A look at Passover Haggadot written for the blind and the visually impaired
The ancient Biblical command, “Tell your child,” led to the appearance of the “Haggadah,” the text which is traditionally read at the Passover Seder (“Haggadah” is derived from a Hebrew root word which means “to tell” or “to say”). The Haggadah, one of the most ancient and central texts in the Jewish culture, apparently first took shape in the Second Temple period, and its form has largely remained stable from the Middle Ages to the present day. While originally the command “to tell” was interpreted as an instruction to recite the Passover story out loud, in public, today no Seder is complete without a written Haggadah.
Haggadot in Braille
As such, it is no surprise that the blind and the visually impaired also have need for a Haggadah and are unwilling to make do with reciting the texts aloud. The National Library of Israel is in possession of seven Passover Haggadot written in Braille. Six of these were printed in Israel in recent years by various institutions that provide services to the country’s blind citizens, while another was printed several decades ago in the United States.
This American text produced in the early 1950s and acquired recently by the National Library, is likely one of the first Braille Haggadot ever printed.
How is a Braille Haggadah Printed?
The Passover Haggadah is an essential ritual item in the Jewish year cycle and there is naturally great demand for Braille copies of the text among visually impaired Jewish readers. Ms. Esti Maouda from the Central Library for the Blind, Visually Impaired and Handicapped located in the Israeli city of Netanya, shared some more details with us on this topic.
First, as one would expect, Braille Haggadot are printed without illustrations. Braille is designed to transcribe text and does not relate to any other kinds of graphic elements. Maouda confirms that the Netanya Library has been in possession of a number of Braille Haggadot since its founding, sixty years ago. The library has many subscribers who are either blind, visually impaired or have other disabilities. All of them are in need of Passover Haggadoh. Therefore, ten years ago, the institution mounted a campaign to print numerous Haggadot and send them to all its subscribers, eliminating the need to maintain a large inventory of Haggadot and of having to deal with the lending and return process. Today, the library in Netanya offers a print-on-demand service. A subscriber interested in obtaining a Haggadah in Braille can contact the library and a Haggadah is printed for them.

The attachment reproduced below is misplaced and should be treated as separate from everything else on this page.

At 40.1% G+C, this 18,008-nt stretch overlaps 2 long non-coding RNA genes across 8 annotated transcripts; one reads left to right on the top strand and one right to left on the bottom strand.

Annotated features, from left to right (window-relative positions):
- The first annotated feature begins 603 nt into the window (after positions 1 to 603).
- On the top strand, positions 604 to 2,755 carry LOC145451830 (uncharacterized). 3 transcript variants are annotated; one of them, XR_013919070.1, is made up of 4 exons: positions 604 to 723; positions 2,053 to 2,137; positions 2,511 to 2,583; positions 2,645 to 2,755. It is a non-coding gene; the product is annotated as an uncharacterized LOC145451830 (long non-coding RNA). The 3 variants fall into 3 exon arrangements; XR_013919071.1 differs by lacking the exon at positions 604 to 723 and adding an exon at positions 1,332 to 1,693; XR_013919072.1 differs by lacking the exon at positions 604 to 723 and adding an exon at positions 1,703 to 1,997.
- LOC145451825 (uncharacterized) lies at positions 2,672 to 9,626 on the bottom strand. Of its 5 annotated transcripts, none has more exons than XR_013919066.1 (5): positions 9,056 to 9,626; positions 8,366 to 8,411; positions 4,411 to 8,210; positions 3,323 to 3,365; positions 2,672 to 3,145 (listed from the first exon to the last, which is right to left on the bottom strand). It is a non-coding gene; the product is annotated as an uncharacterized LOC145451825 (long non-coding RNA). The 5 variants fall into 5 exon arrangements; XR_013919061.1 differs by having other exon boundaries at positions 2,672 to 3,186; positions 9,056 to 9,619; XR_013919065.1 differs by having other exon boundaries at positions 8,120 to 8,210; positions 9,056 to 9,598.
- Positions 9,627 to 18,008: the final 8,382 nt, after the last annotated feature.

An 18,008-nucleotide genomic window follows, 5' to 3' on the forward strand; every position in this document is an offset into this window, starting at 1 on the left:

What kinds of Braille Haggadot can be found at the Library for the Blind? There are three different versions available. The most popular is a regular Haggadah featuring the standard text. In addition, one can find Haggadot which feature the classic text alongside commentaries. The third type, perhaps the most intriguing and poignant, is a Haggadah which includes songs and stories for children. This version is used by blind parents who wish to read to their children as well as by blind children who prefer to take an active part in the Seder ceremony around the table. All the Haggadot in the Netanya library are in Hebrew.
A Braille Haggadah: A Perishable Book
As any collector or library with a collection of Haggadot will tell you, the Haggadah is a particularly perishable book: signs of use are especially evident in an item used during the Seder, a culinary event that lasts for hours. Esti Maouda insists that a Braille Haggadah is no exception. It too absorbs wine stains, and food crumbs typically become stuck in between its pages. Therefore, every once in a while the Library for the Blind receives a request for a Haggadah from someone who is already in possession of a copy but whose Haggadah was either badly stained or torn. And, naturally, the same process of erosion that occurs with any Braille book is also evident in Braille Haggadot: the more a book is read, the more the raised Braille dots on the page become worn down, with the text then becoming more difficult to read.
Today, the use of Braille books is on the decline. New computer technology, which can convert onscreen text into Braille dots that a blind person can feel with their fingertips, has made the thick, heavy Braille book redundant. However, because of the ceremonial use of the Haggadah at the Seder, the demand for Braille Haggadot remains high and many blind celebrators of Passover continue to use these books to this day. If you liked this article, try these: A Plea for Assistance in Buying Poor Man’s Bread from 1908 Celebrating the Exodus from Egypt Behind the Lines of World War I What Would You Serve at a Passover Seder During the Korean War?